Over the last couple of years the MENA and GCC markets have started to push for more diversity in their financial activities. Securitisation has emerged as a catalyst and is experiencing notable growth that has already materialised in markets like Egypt, Lebanon, Saudi Arabia and the GCC countries. Some specificities related to these markets and major hurdles that have slowed progress, are examined thereafter.
Securitisation has already demonstrated its ability to structure transactions in markets where no specific regulations exist. Most of the countries in the MENA – GCC regions have yet to enact such regulations. Some countries have or are on the verge of enacting regulations. Others have yet to envisage such reforms and remain a challenge for securitisation transactions. Several countries have addressed the securitisation issue in a formal way, like Turkey, Tunisia and Lebanon for instance (which has recently enacted a new securitisation law). It is interesting to mention that the absence of such a precise and predetermined setting has not been a hurdle for securitisation transactions, a number of which has already close in some MENA – GCC countries.
In looking at Saudi Arabia and all other sharia based systems, it can be determined that there are stringent restrictions and uncertainties at many levels. Although transfer of assets or receivables is allowed, some restrictions apply as to the nature of the purchaser. Also, courts apply Shariah law in their decision-making process. Shariah is itself divided into different schools of thought. Although the Hanbali school is dominant in Saudi Arabia, a sitting judge can decide to choose another school of thought and focus exclusively on substance, ignoring what was created in form (a necessity in structured finance). This brings great uncertainty and instability to the cornerstone of a securitisation transaction: the concept of true sale. The possibility of re-qualifying a true sale and of piercing the legal and corporate veil makes any investor very weary of such a risk. Another problem faced in Saudi Arabia and in some other countries in the area are the very strict laws on foreign ownership. These hurdles imply that for transactions in such countries, the best ways to structure a securitisation transaction would be by using a two tier structure with both an SPV in the country of origination (the “Owner SPV”), and one in a foreign country, (“Issuer SPV”), with adaptable legislation (Jersey, Luxembourg…). It is necessary to mention that it is not an option to create an SPV as a subsidiary of the Originator, since it would expose the “Owner SPV” (the “local” one) to consolidation risk and would remain under the control of the originating entity.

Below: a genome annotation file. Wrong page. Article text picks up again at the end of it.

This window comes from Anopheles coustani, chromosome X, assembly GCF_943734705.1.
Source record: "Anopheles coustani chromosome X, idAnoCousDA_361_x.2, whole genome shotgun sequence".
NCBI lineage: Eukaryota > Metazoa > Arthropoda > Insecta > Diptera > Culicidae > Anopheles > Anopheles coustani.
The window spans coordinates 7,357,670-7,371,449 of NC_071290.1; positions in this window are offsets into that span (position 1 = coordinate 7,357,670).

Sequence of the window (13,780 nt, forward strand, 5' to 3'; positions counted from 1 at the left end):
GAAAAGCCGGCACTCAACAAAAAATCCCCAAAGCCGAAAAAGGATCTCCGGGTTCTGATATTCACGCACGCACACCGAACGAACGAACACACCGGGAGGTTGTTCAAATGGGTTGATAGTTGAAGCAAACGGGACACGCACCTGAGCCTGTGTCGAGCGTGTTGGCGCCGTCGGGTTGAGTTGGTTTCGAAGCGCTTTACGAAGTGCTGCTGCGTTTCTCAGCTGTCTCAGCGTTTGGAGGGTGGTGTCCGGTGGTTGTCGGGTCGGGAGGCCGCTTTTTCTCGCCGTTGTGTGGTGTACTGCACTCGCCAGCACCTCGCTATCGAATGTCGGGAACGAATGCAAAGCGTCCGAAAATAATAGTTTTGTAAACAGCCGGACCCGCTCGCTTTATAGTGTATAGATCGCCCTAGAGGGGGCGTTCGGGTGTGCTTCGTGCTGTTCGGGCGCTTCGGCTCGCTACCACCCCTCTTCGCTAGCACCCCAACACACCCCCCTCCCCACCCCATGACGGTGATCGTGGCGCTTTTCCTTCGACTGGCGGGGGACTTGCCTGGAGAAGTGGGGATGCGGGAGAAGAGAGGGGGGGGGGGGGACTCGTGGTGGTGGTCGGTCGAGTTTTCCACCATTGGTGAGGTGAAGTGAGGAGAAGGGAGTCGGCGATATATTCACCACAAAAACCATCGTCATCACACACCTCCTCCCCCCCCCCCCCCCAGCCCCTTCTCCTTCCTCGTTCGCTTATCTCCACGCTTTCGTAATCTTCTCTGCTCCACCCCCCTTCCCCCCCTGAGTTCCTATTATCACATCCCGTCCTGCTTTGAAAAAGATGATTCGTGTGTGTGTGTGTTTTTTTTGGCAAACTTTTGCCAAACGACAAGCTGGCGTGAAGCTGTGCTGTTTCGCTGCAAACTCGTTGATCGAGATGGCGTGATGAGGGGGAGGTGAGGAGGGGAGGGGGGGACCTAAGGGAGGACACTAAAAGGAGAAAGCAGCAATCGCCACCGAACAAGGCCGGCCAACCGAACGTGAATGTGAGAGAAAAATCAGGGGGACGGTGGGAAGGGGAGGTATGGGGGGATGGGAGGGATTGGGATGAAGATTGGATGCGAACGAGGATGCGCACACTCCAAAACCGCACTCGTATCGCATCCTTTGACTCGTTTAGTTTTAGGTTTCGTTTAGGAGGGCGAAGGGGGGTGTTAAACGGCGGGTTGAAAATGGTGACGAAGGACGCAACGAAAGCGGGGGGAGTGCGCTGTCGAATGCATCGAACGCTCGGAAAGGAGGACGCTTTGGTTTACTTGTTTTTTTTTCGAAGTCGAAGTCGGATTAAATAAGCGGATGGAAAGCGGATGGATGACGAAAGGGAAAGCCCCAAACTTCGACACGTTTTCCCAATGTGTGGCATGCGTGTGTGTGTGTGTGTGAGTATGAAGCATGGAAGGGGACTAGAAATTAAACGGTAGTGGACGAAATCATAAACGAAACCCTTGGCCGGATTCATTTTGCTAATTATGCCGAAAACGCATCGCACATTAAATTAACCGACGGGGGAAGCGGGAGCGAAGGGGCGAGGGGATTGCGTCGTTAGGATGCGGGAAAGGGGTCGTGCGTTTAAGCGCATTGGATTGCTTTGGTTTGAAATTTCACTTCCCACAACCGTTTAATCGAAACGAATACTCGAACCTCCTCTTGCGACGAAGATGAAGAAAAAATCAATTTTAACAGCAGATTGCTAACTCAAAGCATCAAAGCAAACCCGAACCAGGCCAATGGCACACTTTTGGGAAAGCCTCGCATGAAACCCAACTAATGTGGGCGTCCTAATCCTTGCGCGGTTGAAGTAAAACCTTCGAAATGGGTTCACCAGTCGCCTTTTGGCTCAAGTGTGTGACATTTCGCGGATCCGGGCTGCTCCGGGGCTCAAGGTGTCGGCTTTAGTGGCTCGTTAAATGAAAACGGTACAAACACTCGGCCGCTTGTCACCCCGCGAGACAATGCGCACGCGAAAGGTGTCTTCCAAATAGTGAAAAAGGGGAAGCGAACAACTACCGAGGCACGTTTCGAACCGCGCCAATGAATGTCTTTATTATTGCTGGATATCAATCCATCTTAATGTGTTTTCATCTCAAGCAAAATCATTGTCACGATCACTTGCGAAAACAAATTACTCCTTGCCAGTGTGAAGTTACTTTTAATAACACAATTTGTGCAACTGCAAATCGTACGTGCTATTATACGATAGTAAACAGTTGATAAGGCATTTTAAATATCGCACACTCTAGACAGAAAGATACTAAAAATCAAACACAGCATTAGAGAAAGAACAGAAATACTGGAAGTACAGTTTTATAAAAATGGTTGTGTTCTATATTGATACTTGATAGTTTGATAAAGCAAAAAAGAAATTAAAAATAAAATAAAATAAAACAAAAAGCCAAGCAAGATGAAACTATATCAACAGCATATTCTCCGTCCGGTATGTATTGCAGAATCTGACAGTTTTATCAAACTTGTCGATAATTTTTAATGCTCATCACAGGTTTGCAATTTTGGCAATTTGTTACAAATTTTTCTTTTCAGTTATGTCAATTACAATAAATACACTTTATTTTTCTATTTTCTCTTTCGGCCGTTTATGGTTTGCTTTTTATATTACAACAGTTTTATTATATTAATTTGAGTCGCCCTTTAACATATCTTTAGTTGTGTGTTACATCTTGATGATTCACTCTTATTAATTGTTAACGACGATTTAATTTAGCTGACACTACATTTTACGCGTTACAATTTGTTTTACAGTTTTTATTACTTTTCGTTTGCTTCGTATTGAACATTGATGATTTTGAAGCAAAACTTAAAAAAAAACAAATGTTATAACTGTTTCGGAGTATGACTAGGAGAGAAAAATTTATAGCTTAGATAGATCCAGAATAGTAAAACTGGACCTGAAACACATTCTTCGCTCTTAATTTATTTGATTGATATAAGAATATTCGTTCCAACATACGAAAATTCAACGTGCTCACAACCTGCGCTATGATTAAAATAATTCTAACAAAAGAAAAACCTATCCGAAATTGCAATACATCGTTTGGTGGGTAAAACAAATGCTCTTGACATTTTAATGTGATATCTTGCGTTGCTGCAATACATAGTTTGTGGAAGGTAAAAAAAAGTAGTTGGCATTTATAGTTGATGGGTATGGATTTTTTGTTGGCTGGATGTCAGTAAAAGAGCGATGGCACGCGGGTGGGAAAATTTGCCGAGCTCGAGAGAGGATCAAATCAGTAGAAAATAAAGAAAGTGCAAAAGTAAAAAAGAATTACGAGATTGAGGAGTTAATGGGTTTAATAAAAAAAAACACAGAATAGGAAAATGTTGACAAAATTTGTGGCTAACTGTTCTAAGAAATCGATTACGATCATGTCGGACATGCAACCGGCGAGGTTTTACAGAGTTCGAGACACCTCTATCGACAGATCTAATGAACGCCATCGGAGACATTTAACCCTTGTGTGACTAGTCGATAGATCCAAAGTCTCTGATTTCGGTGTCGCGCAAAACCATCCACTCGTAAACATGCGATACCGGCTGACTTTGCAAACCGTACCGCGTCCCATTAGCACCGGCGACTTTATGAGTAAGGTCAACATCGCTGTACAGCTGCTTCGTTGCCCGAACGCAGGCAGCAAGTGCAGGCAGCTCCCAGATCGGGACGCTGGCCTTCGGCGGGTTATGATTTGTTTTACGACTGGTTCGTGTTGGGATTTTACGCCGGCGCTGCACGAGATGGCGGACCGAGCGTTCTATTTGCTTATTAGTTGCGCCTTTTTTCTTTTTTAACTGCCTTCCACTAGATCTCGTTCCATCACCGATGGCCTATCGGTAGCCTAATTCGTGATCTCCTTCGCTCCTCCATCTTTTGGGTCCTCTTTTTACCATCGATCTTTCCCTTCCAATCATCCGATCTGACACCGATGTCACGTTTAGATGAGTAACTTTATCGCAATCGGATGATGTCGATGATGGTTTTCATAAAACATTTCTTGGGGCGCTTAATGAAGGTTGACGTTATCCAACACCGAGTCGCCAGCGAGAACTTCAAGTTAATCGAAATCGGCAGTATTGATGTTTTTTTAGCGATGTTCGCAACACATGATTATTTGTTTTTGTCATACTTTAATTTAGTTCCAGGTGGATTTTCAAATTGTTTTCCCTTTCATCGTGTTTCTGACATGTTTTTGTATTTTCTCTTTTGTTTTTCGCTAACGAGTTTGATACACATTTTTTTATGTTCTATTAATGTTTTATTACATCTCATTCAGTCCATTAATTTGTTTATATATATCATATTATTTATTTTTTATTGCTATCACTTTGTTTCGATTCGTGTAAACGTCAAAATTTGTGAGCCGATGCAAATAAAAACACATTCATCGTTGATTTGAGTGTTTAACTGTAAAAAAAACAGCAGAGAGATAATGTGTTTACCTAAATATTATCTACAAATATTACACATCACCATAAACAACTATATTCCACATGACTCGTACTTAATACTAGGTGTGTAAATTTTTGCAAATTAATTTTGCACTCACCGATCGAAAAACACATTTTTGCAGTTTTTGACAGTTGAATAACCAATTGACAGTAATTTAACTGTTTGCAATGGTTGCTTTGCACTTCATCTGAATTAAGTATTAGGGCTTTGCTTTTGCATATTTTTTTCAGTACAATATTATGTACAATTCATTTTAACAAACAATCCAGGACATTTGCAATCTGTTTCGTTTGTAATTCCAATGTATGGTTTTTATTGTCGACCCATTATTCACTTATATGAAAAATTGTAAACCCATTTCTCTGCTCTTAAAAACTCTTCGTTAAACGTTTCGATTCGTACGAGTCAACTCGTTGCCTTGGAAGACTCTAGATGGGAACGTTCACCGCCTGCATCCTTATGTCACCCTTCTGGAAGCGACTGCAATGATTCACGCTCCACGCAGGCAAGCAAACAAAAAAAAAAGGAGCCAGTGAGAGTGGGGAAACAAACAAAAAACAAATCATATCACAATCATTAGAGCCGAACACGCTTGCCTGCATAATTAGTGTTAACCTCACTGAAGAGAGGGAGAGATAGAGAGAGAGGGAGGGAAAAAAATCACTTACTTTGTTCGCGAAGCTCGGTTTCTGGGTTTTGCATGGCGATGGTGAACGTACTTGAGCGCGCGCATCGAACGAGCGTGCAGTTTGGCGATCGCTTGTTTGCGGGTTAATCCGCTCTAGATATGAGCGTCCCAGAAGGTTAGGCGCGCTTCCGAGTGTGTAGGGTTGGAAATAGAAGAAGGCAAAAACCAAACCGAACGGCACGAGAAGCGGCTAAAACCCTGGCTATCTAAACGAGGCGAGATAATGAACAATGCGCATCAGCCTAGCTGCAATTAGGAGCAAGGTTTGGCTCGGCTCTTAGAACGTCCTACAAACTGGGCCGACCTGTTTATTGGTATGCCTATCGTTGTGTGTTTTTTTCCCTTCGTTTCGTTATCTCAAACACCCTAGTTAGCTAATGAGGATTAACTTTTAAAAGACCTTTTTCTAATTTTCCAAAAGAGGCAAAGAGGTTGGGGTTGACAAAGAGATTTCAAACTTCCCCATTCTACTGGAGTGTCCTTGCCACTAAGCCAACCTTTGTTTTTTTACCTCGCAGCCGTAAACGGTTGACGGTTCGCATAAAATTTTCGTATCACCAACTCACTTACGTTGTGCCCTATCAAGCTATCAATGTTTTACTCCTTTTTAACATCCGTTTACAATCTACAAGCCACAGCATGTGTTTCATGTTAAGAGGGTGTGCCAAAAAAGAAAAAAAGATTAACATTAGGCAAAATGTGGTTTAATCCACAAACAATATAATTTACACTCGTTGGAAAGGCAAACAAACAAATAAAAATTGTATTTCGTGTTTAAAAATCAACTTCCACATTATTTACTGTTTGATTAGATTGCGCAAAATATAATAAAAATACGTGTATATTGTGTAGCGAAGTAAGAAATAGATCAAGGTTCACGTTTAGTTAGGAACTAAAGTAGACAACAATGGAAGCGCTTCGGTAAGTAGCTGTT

In addition to the above mentioned factors there are a number of factors to be considered in any market for securitisation. In the MENA – GCC region these factors are also hurdles at this very early stage of the evolution of regional structured finance. The absence of fixed income capital markets which efficiency is measured by their ability to accurately and transparently reflect a true measurement of risk and return. Simply stated and in a market ignored by the Rating agencies, there is a real problem with information gathering, processing, disseminating and analysing.
In the rare cases where the mentioned handicaps can be overcome, some additional factors come into play. From the investors’ perspective, there is real hesitation to engage in what still seems to be an exotic financial instrument. This is a result of the lack of experience and exposure but also in case of banks, it is the result of fear of competition. Additionally, the stagnation of financial activities has affected the private sector. Companies that otherwise would be viewed as potential clients for a securitisation transaction, are so dependent on traditional banking and on their relation with those banks and would hesitate to jeopardize these relationships for a financing alternative. The choice of securitisation often comes at a moment where a company would have exhausted other alternatives. Beyond the absence of harmonisation of the standards used throughout the region which already makes the data eventually available hard to understand, the implementation of the International Accounting Standards (IAS) raises another problem. These standards (IAS or other) are the result of a lengthy nurture process stemming from back and forth “trial and error” actions on very sophisticated markets. Standards have been put to the test and improved on numerous occasions. They grew in sophistication along with the markets. This is a major difference with MENA – GCC where these standards have been imported in their most refined/sophisticated version. Thus, instead of starting to evolve in a rather flexible market, regional markets have to evolve with complicated accounting standards that developed markets did not experience while growing their business. This puts an additional hurdle for innovative financial instruments.